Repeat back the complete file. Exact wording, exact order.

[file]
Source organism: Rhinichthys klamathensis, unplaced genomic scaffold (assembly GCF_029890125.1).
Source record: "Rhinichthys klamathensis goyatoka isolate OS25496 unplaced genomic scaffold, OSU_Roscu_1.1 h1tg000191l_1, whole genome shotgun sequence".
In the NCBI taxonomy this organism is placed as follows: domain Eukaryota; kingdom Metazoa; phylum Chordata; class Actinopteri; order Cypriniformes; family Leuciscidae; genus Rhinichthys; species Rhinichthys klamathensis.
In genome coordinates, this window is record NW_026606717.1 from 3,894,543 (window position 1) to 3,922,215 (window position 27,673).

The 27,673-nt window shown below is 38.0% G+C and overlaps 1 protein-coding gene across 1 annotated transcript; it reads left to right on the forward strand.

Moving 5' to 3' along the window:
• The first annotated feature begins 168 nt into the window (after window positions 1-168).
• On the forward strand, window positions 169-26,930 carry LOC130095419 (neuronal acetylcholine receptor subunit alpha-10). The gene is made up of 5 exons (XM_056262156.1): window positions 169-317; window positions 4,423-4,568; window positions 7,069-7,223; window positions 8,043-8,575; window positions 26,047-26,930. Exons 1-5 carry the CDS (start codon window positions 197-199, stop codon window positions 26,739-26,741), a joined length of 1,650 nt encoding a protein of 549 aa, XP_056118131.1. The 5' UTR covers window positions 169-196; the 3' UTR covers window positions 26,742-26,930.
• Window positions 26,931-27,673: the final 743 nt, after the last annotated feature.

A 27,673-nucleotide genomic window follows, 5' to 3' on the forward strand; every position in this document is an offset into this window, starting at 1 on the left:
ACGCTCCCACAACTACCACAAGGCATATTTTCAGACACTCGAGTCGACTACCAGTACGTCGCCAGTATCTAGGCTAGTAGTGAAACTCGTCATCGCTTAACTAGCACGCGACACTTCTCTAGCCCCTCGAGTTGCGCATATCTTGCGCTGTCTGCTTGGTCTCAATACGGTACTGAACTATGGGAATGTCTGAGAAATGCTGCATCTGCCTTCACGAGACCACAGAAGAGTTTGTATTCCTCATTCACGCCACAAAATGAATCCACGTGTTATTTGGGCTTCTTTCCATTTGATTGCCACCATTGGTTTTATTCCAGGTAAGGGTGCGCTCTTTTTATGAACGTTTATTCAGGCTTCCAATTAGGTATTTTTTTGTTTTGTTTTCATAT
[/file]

Source organism: Rhinichthys klamathensis, unplaced genomic scaffold (assembly GCF_029890125.1).
Source record: "Rhinichthys klamathensis goyatoka isolate OS25496 unplaced genomic scaffold, OSU_Roscu_1.1 h1tg000191l_1, whole genome shotgun sequence".
In the NCBI taxonomy this organism is placed as follows: domain Eukaryota; kingdom Metazoa; phylum Chordata; class Actinopteri; order Cypriniformes; family Leuciscidae; genus Rhinichthys; species Rhinichthys klamathensis.
In genome coordinates, this window is record NW_026606717.1 from 3,894,543 (window position 1) to 3,922,215 (window position 27,673).

The 27,673-nt window shown below is 38.0% G+C and overlaps 1 protein-coding gene across 1 annotated transcript; it reads left to right on the forward strand.

Moving 5' to 3' along the window:
• The first annotated feature begins 168 nt into the window (after window positions 1-168).
• On the forward strand, window positions 169-26,930 carry LOC130095419 (neuronal acetylcholine receptor subunit alpha-10). The gene is made up of 5 exons (XM_056262156.1): window positions 169-317; window positions 4,423-4,568; window positions 7,069-7,223; window positions 8,043-8,575; window positions 26,047-26,930. Exons 1-5 carry the CDS (start codon window positions 197-199, stop codon window positions 26,739-26,741), a joined length of 1,650 nt encoding a protein of 549 aa, XP_056118131.1. The 5' UTR covers window positions 169-196; the 3' UTR covers window positions 26,742-26,930.
• Window positions 26,931-27,673: the final 743 nt, after the last annotated feature.

A 27,673-nucleotide genomic window follows, 5' to 3' on the forward strand; every position in this document is an offset into this window, starting at 1 on the left:
ACGCTCCCACAACTACCACAAGGCATATTTTCAGACACTCGAGTCGACTACCAGTACGTCGCCAGTATCTAGGCTAGTAGTGAAACTCGTCATCGCTTAACTAGCACGCGACACTTCTCTAGCCCCTCGAGTTGCGCATATCTTGCGCTGTCTGCTTGGTCTCAATACGGTACTGAACTATGGGAATGTCTGAGAAATGCTGCATCTGCCTTCACGAGACCACAGAAGAGTTTGTATTCCTCATTCACGCCACAAAATGAATCCACGTGTTATTTGGGCTTCTTTCCATTTGATTGCCACCATTGGTTTTATTCCAGGTAAGGGTGCGCTCTTTTTATGAACGTTTATTCAGGCTTCCAATTAGGTATTTTTTTGTTTTGTTTTCATAT